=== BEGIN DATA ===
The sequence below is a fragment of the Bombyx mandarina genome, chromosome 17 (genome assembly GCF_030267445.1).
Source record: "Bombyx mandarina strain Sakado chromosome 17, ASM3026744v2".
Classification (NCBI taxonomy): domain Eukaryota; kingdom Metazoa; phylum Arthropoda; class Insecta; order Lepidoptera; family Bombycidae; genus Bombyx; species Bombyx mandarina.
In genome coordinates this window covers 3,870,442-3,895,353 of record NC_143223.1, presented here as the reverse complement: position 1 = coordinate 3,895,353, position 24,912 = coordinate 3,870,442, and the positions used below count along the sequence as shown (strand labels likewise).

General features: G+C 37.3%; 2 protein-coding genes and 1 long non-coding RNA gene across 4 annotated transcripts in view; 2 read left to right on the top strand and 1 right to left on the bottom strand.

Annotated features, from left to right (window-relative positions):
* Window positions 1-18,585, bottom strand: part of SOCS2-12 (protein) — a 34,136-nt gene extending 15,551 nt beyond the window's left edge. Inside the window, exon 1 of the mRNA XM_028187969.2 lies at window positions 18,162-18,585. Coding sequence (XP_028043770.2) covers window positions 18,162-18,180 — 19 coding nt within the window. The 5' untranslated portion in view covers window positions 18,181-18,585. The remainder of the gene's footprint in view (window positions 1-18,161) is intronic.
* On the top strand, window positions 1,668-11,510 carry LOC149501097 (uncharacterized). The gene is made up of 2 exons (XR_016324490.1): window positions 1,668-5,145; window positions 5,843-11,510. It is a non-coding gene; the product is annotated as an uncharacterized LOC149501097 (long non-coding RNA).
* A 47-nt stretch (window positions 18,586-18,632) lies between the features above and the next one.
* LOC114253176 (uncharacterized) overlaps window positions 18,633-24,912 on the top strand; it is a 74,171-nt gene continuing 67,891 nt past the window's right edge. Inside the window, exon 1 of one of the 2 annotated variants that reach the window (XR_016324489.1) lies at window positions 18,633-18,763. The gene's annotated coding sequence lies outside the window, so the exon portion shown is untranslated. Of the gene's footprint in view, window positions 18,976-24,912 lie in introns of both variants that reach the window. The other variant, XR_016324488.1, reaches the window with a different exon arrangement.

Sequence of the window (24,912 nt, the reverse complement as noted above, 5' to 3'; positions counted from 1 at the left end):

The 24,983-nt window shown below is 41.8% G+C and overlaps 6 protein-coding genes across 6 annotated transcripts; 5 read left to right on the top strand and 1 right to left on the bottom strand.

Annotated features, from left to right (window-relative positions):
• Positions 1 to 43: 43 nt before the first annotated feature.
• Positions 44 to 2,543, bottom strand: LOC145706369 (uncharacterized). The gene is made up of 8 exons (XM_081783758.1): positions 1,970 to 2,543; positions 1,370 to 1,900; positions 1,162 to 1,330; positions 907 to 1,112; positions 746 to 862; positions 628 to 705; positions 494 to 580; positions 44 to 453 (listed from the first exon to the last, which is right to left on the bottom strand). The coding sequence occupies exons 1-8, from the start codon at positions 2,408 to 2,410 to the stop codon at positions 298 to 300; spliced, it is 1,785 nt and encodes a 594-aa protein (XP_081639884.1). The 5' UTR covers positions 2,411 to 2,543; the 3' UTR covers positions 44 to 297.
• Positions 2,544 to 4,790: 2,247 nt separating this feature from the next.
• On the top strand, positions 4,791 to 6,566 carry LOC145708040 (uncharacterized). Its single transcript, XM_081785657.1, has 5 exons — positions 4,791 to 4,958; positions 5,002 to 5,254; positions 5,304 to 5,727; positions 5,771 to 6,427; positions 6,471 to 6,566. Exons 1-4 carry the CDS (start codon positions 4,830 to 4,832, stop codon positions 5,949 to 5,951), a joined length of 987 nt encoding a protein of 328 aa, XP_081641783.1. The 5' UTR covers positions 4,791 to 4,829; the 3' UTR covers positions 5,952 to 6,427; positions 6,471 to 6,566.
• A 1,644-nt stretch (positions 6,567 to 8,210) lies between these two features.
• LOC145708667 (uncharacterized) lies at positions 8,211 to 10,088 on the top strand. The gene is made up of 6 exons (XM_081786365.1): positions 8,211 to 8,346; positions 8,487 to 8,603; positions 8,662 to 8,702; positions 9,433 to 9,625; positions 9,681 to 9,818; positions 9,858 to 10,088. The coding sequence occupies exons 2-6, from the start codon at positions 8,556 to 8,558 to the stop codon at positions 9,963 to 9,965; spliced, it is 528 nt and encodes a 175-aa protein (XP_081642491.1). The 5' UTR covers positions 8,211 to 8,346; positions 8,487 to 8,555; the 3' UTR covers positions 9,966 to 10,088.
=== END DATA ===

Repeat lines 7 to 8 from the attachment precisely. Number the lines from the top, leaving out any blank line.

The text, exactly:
* Window positions 1-18,585, bottom strand: part of SOCS2-12 (protein) — a 34,136-nt gene extending 15,551 nt beyond the window's left edge. Inside the window, exon 1 of the mRNA XM_028187969.2 lies at window positions 18,162-18,585. Coding sequence (XP_028043770.2) covers window positions 18,162-18,180 — 19 coding nt within the window. The 5' untranslated portion in view covers window positions 18,181-18,585. The remainder of the gene's footprint in view (window positions 1-18,161) is intronic.
* On the top strand, window positions 1,668-11,510 carry LOC149501097 (uncharacterized). The gene is made up of 2 exons (XR_016324490.1): window positions 1,668-5,145; window positions 5,843-11,510. It is a non-coding gene; the product is annotated as an uncharacterized LOC149501097 (long non-coding RNA).